February 25 Mark Carney, incoming leader of Bank of England was quoted saying: ”Trust arrives on foot but leaves in a Ferrari”. In this article in the Telegraph, he says: “When bankers become detached from end-users, their only reward is money, which is generally insufficient to guide socially useful behaviour,”
Mark surely has a point and it all boils down to values and guidelines of the financial institutions; which have to be more aligned with the needs and challenges of its customers. The first question is why did it become the way it is? The second question is how it can be changed?
I had a very interesting discussion with Dr Adrian Atkinson at Human Factors International yesterday on this subject. Adrian has a long career as executive coach all over the world, in basically all industries and in many of the large corporations’ C-suites. He concludes that his experience is that the recruiting and promotion practices in banks drastically differs from those in the more competitive and transparent sectors, which usually are based on sustainable values and customer focus. Adrian claims this is seldom the case in the financial industry and that their promotion practices lack in proficiency. The central banks have therefore a great opportunity to lead through example and provide guidelines how bank leaderships are selected. Being a role model and implement measurable targets are the best ways to achieve change. Hiring leaders with “socially useful behaviour” is one necessity.
Another, maybe more profound, issue Mark and other central bank leaders should address is the fact that the core of the financial regulation – namely Basel III – demotes relationship banking, including keeping close ties between customers and banks, and credit assessment techniques based on tacit knowledge and social collateral. The Basel philosophy is quite the contrary, imposing arms’-length relations between banks and its customers, forcing technical automation of credit assessments based on figure crunching, including official ratings. The Basel regulation provides all ingredients to incentivize manipulation and an abstract, mathematical approach towards risk. This contradicts all empirical knowledge that risk management can’t be automated, and that it must involve manual assessment. Unfortunately this is what Basel regulation has wanted to avoid for the past 25 years. This has led to that the regulation inhibits banks to provide services in a client centric mode and that, for example, in 2009 a Norwegian local pension fund suddenly found it unknowingly had invested in toxic American mortgages (long way between investor and investee no doubt). The Basel framework forces banks to detach from the end-users. It would make much better sense to align the regulation to support global trade instead of, as today, artificially manipulate banks’ risk-taking.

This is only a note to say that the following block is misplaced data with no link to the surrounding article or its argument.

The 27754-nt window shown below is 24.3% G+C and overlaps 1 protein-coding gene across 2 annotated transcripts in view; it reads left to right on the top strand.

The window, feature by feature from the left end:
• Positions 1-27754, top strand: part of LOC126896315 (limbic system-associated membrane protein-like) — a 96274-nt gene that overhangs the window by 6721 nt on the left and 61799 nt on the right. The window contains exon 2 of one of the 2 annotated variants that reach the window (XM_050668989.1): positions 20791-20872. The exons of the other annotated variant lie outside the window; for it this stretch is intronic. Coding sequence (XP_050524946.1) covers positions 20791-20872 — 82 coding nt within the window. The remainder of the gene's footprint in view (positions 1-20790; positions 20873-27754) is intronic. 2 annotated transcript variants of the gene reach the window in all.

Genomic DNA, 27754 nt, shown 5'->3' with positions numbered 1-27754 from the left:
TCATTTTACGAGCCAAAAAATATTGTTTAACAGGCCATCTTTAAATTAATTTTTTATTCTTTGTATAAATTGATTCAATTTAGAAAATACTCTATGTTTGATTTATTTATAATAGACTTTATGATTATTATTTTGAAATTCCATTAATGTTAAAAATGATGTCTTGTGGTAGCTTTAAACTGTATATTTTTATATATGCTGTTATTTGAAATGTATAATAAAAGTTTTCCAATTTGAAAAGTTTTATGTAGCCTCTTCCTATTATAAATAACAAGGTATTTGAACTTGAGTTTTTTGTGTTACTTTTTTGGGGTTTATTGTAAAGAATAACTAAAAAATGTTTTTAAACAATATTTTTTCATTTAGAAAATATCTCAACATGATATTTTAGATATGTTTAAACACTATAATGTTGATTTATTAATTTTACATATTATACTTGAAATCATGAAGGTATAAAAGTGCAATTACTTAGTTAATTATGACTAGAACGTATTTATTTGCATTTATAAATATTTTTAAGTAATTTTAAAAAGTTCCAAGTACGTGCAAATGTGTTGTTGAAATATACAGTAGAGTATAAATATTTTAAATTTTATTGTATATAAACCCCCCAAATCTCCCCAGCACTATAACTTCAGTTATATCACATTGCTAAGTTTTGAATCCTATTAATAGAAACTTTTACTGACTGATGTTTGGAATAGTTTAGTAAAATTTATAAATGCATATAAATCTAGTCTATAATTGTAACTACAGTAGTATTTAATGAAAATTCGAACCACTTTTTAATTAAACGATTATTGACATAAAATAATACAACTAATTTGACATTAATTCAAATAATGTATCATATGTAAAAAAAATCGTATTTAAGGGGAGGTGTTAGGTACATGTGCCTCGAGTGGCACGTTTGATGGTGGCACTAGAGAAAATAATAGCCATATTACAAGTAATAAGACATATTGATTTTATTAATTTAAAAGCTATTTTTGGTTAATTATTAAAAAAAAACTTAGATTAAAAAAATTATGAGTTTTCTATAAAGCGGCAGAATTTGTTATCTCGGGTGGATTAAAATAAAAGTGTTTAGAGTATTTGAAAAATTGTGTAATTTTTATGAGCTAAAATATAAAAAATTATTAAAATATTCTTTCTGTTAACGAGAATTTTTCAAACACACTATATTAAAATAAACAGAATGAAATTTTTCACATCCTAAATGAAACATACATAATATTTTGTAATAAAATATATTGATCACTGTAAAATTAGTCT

Everyone expects the banks to improve ethical standards to achieve trust and credibility. For this to happen the society has to support it, and it must be up to the central banks to ensure it does.
Good intentions are useless without good efforts. Adapting the regulation and bank management appointments to sound practices are two of those necessary efforts.
Video presenting the philosophy behind the Basel Framework: